Film News

The Legislature's $20 million in proposed incentives to lure more film projects to Texas is emphasizing jobs and aiming to boost rural areas as well as larger cities like Austin; plus, Wes Anderson's next movie

The Legislature's $20 million in proposed incentives to lure more film projects to Texas is emphasizing jobs and aiming to boost rural areas as well as larger cities like Austin. And, of course, it's all about turning back the infidels in Louisiana and New Mexico whose similar incentive programs have cut into our slice of the auction. Early wording has landed in two House committees, and it offers a grant per film of a max of $750,000 for each $3.75 million spent on below-the-line wages to Texans for work done in Texas. That doesn't include large salaries for directors and star actors. To qualify, the projects have to spend at least $500,000 on Texas wages, while national and multistate commercials must spend $50,000 to qualify. In an interesting twist, movies that spend at least a quarter of their shoots outside Austin, Houston, and the Metroplex can get additional bucks. And a separate $10 million would be earmarked to promote the Texas film industry under the proposal with the belief that movies filmed in Texas raise the state's profile. The one-time (at least for now) incentive funds are projected to create 7,600 direct jobs and 15,200 indirect jobs each year, if the proposal passes. More important, they could end the migration of Texas film crew and talent to Louisiana, which was highlighted recently when one of Austin's largest talent agencies, Jeff Nightbyrd's Acclaim, opened a New Orleans office. Film folk should do the necessary at the earliest: Contact your legislators.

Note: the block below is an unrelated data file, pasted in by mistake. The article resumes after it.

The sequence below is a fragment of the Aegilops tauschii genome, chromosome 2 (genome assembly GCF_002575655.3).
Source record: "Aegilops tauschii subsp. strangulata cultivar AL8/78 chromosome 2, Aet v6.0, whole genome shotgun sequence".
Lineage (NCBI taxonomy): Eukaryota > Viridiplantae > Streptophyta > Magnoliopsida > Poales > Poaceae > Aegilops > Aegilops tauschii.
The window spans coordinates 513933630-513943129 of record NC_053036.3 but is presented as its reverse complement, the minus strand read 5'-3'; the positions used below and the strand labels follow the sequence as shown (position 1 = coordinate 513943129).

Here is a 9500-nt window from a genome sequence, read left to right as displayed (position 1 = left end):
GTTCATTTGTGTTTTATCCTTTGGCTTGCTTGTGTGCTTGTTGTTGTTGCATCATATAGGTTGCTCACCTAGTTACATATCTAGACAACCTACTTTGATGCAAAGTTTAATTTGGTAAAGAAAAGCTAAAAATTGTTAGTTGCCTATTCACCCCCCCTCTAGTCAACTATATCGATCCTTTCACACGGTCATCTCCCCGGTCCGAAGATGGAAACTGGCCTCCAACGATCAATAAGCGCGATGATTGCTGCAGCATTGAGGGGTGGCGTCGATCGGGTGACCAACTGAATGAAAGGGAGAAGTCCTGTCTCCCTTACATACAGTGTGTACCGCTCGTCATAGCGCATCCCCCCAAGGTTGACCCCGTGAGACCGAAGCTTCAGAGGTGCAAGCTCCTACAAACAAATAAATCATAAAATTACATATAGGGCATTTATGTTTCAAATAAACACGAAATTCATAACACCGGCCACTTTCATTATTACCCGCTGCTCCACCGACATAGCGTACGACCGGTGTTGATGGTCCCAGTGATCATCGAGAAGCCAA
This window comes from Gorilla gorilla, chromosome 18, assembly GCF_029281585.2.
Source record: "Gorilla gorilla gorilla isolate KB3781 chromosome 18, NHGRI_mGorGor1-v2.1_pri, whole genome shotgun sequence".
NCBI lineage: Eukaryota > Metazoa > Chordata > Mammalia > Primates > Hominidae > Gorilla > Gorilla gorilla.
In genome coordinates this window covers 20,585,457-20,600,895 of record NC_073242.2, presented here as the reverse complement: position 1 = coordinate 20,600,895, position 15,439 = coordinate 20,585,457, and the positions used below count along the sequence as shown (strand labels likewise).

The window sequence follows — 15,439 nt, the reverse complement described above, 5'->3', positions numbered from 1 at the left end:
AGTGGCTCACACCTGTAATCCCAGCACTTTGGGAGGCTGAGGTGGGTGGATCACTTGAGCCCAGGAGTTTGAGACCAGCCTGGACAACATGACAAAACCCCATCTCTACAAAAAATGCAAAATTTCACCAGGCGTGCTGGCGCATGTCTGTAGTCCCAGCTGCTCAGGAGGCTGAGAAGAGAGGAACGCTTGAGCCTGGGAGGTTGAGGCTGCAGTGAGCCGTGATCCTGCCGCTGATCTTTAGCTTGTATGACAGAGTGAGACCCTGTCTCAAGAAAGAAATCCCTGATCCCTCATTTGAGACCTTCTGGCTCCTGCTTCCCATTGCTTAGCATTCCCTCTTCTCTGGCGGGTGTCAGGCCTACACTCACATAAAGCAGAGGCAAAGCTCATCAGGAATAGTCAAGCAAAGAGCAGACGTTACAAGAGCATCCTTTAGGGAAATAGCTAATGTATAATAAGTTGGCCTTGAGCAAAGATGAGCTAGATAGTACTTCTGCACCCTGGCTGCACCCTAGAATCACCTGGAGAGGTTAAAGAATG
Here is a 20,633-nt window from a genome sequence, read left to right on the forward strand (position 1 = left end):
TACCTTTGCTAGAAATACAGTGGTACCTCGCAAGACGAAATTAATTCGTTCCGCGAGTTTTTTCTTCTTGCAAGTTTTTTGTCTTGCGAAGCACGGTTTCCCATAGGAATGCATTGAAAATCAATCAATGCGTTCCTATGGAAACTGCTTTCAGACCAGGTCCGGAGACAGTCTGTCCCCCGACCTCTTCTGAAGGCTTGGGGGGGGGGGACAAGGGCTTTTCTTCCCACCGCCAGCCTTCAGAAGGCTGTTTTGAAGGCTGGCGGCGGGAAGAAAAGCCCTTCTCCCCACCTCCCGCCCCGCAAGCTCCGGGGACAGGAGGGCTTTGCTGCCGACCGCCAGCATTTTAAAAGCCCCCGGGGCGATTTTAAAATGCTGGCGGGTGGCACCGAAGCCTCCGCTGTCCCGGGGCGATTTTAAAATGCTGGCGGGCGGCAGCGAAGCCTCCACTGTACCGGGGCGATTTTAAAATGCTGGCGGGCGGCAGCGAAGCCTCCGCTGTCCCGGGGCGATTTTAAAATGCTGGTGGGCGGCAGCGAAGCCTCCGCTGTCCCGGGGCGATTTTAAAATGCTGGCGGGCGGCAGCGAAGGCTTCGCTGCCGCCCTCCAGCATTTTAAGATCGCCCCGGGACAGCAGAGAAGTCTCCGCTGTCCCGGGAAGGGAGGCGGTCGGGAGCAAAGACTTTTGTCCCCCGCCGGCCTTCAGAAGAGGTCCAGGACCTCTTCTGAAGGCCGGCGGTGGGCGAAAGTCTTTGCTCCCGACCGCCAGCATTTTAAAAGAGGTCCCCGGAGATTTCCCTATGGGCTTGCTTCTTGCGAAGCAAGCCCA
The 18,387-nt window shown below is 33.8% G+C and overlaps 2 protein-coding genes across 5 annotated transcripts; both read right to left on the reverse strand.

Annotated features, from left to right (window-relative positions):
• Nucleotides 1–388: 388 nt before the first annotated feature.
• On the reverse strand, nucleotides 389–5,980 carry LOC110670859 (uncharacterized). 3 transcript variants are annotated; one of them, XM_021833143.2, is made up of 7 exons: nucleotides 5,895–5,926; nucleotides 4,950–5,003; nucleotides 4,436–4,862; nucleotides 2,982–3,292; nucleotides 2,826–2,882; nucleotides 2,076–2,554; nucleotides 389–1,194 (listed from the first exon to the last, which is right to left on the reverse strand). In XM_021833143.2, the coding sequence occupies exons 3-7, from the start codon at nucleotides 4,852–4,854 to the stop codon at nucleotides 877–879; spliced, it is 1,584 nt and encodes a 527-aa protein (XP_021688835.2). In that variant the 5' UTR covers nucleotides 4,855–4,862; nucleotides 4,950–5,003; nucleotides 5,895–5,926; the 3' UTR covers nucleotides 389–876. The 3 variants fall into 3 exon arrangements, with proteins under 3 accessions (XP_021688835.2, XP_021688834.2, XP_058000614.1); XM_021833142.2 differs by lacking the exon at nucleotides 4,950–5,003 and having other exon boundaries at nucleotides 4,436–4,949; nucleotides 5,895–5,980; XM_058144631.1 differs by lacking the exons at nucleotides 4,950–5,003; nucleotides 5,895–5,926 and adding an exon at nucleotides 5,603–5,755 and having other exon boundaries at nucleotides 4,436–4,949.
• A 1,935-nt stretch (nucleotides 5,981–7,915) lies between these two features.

Heard at SXSW: Luke Wilson, who, along with older brother Andrew premiered The Wendell Baker Story on South by Southwest Film 05's opening night, said during a press conference for the Austin-shot film that he's considering returning to the capital city for his upcoming adaptation of Jim Lehrer's novel White Widow. The story is set in 1950s Texas and centers on a bus driver with a fertile imagination. But first, Luke is working on a project with Matthew Lawrence set in Florida. Meanwhile, Owen Wilson spilled the beans on the next film for his frequent writing partner Wes Anderson. It's an adaptation of Roald Dahl's children's book Fantastic Mr. Fox featuring evil farmers Boggis, Bunce, and Bean ("one fat, one short, one lean") vs. a sly critter. Wendell Baker co-star Harry Dean Stanton, who chain-smoked his way through the press conference, proclaimed that "Austin is the cultural center of Texas, frankly." Also of note, recent Oscar nominee Thomas Haden Church said the stoner comedy Rolling Kansas, which he directed in the Austin area in 2003, was sold to Comedy Central.

• The untitled Focus Features film formerly known as Revolver has started shooting at Austin Studios. Joining Sarah Michelle Gellar in the cast are Sam Shepard, Kate Beahan (the upcoming Flight Plan), J.C. MacKenzie (Dark Angel), Adam Scott (The Aviator), and Aussie actor Peter O'Brien.

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Texas film incentive legislation, The Wendell Baker Story, Fanatastic Mr. Fox, Harry Dean Stanton, Street Tales of Terror

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